Many individuals associate estate planning with just a written last will and testament. While a will is essential to a viable estate plan, it should not be the only component. A basic estate plan should include several other legal documents, like a durable power of attorney or a living will. These supplementary documents can protect your interests if you become incapacitated and can also be used to establish a course of action for medical intervention. Most people do not prioritize estate planning because they do not know where to begin. At May, Rammell, & Wells, we help clients assemble the right legal documents to meet their estate planning needs.
Four Common Reasons to Add a Trust to Your Estate Plan
A basic estate plan is a critical component of every financial plan. Even if you don’t have considerable assets, don’t let the state decide what happens to your estate once you’re gone. Along with fundamental documents, many individuals choose to include one or multiple trusts in their estate plans. While everyone may not need to add a trust, there are many advantages that could help you better position your estate to pass along to your heirs.
Below, we’ll highlight four reasons a trust could serve as a powerful addition to any estate plan.
- Using a Trust to Avoid Probate: Many individuals incorporate a trust into their estate plan to avoid probate, which is required in Idaho when someone with real estate or an estate worth over $100,000 dies. By transferring their real estate and enough assets to the trust, they can avoid the probate process and have the trust control the distribution of their assets according to their specific instructions. While probate doesn’t have to be unaffordable and complicated, avoiding it could be as it simplifies asset transfer.
- Using a Trust to Avoid Estate Taxes: Individuals incorporate a trust in their estate plan to minimize estate taxes. This option is especially advantageous for wealthy individuals looking for a way to reduce the value of assets they possess at death. By transferring assets into one or more trusts, the assets are effectively removed from the decedent’s estate, reducing the estate's tax liability.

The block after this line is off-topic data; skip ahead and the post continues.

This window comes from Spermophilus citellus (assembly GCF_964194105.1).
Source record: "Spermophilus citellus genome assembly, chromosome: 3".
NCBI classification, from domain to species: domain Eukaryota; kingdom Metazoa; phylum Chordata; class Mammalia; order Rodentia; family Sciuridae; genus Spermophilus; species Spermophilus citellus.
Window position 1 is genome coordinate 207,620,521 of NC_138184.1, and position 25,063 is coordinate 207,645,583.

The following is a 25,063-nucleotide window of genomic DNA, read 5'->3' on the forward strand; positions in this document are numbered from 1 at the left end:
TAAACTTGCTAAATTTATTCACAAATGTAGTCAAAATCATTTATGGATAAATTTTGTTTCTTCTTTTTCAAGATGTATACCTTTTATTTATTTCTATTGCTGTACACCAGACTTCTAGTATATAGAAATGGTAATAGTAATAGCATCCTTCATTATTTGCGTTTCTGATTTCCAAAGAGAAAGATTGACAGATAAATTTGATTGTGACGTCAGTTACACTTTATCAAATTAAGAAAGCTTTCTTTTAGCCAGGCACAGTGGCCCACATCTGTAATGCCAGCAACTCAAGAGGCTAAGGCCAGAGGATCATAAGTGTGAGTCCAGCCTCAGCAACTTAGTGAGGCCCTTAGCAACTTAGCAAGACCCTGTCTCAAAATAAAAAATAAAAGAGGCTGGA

- Using a Trust to Provide for a Minor: Setting up a trust is common when leaving a portion of an estate to a minor under the age of 18. Many parents and relatives prefer that their assets not be given directly to someone so young. A testamentary trust can be created for minor beneficiaries, so inherited assets are managed by the trust for their benefit until a predetermined age. The trust can fund education expenses, help purchase a home or establish a business, and then distribute the remaining assets at specific ages according to the instructions provided.
- Using a Trust to Provide for a Disabled Person: Individuals with a disability or addiction may not be capable of handling inherited assets. Additionally, they may lose government assistance if the inheritance disqualifies them from the program's eligibility. To avoid these scenarios, a trust can be established that provides supplemental assistance while considering their disability, addiction, or other issues.
Schedule a Consultation at May, Rammell, and Wells to Secure Your Assets
At May, Rammell, and Wells, our seasoned estate planning attorneys have worked in Idaho for many years. We offer personalized solutions to fit your estate planning goals, whether complex or simple. The estate planning attorneys at our firm offer a comprehensive selection of services, including wills, trusts, powers of attorney, and probate and trust administration.
Don't put your assets and the future of your loved ones at risk. You can take control by contacting the estate planning attorneys at May, Rammell, and Wells today. Call us today at (208) 623-8021 to schedule a consultation.